There's now an acceleration of what happened during the Great Recession a decade ago, when there was a 5 percent bump in eligible adults claiming Social Security an average of six months early. At the same time, soaring unemployment meant the government was collecting less in payroll taxes. The Obama administration estimated at the time that the fund would run out of money in 2037 — four years faster than expected before the financial crisis.
Today, the unemployment rate has already blown past the 10 percent peak logged during that recession, to 14.7 percent as of mid-April, according to data released this month. And some economists think it could climb as high as 20 percent. It’s estimated that 1 in 10 Americans still won’t have a job well into next year.
At least 36.5 million people aren’t paying payroll taxes into the program right now, and a second surge in early retirements is expected. Social Security benefits can be collected at the age of 62, though there is a penalty for not waiting until full retirement age.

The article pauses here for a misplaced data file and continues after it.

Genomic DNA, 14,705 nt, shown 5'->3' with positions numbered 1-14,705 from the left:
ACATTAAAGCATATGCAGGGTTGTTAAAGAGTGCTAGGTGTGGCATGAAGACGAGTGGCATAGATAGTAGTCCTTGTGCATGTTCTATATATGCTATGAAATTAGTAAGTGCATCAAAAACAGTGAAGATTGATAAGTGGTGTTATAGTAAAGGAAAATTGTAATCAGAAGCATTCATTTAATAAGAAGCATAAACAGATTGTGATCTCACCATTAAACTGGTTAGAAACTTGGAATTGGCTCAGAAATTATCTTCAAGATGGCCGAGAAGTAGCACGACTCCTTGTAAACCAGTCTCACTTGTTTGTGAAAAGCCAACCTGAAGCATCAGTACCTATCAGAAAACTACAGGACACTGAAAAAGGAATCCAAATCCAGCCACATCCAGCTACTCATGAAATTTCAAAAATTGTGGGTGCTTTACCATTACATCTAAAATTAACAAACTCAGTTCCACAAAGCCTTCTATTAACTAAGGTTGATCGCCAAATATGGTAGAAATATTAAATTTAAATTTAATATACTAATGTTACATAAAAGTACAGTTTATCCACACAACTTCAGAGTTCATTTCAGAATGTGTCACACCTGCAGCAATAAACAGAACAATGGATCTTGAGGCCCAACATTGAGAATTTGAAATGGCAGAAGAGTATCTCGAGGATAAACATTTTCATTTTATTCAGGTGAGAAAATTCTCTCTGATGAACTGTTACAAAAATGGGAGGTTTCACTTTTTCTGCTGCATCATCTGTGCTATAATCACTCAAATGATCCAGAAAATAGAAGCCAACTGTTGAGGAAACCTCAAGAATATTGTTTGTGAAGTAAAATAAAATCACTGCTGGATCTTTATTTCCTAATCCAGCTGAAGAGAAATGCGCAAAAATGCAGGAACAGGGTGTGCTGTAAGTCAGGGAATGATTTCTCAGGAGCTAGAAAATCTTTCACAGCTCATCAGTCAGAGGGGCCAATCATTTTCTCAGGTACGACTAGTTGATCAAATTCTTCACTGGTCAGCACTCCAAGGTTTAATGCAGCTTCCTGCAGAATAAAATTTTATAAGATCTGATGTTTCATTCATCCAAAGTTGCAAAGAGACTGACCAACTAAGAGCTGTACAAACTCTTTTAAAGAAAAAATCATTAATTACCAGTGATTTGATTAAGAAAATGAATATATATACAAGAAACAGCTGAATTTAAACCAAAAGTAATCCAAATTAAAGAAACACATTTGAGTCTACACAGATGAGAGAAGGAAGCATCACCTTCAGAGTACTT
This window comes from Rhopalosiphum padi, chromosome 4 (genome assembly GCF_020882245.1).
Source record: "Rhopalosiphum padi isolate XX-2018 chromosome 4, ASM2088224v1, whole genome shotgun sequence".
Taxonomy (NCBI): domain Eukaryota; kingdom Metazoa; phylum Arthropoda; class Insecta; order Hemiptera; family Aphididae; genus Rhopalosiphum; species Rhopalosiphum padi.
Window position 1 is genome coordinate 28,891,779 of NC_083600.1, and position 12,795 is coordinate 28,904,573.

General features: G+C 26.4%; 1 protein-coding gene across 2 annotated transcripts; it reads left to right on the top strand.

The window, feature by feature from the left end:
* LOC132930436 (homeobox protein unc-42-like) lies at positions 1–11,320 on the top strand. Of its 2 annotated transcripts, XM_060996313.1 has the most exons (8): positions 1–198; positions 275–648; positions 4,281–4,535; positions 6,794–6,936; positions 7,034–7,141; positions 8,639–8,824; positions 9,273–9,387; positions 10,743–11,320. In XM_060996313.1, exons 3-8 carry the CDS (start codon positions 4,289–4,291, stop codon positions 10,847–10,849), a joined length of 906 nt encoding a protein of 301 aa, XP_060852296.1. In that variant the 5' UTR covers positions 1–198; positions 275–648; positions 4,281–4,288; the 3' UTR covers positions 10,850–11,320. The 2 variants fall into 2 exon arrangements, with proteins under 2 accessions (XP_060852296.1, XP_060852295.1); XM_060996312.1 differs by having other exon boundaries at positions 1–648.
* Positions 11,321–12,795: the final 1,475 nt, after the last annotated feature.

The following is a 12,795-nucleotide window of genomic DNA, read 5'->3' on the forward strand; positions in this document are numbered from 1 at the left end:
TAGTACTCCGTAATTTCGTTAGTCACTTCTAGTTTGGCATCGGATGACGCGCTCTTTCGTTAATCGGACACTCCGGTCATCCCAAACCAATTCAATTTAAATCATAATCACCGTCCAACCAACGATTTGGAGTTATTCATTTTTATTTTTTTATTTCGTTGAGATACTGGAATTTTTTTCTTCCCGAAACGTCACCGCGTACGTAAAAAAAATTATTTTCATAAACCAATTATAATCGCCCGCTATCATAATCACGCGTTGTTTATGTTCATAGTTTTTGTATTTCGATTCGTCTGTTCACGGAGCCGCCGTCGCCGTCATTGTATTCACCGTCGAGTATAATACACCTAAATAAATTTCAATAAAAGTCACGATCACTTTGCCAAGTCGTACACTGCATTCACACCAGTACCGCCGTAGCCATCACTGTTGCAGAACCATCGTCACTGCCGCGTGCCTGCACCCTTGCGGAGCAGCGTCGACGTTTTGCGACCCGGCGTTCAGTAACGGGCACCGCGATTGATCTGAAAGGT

Without accounting for the pandemic and the ensuing financial downturn, the federal government estimated last month that the program can fully issue benefits until 2035. At that point, only 76 percent of benefits can be paid out.
“It’s clearly going to be a lot worse than that,” said Alan Auerbach, an economist at the University of California, Berkeley.
Brent Orrell at AEI:
A recent working paper from the University of Chicago’s Becker Friedman Institute finds that the unemployment rate has not risen to levels that would correspond with the numbers of jobs lost. Through surveys conducted earlier in 2020 and again at the height of the pandemic, they found that some of those who lost jobs have not been counted in the BLS unemployment rate because these workers have dropped out of the labor force. Furthermore, a striking percentage of these former workers cited retirement as their reason for not seeking additional work, rising from 53 percent in the first survey to 60 percent in the follow-on survey. The authors believe that these retirements are likely earlier than originally planned, given the age range of the participants.
A unique feature of the current recession is that health officials have been warning the public for months that older people, and especially those living with underlying health conditions, are more at risk of developing more serious forms of the disease than their younger, healthier counterparts. Anxiety about the disease and lower rates of telecommuting might be combining to encourage more early retirement.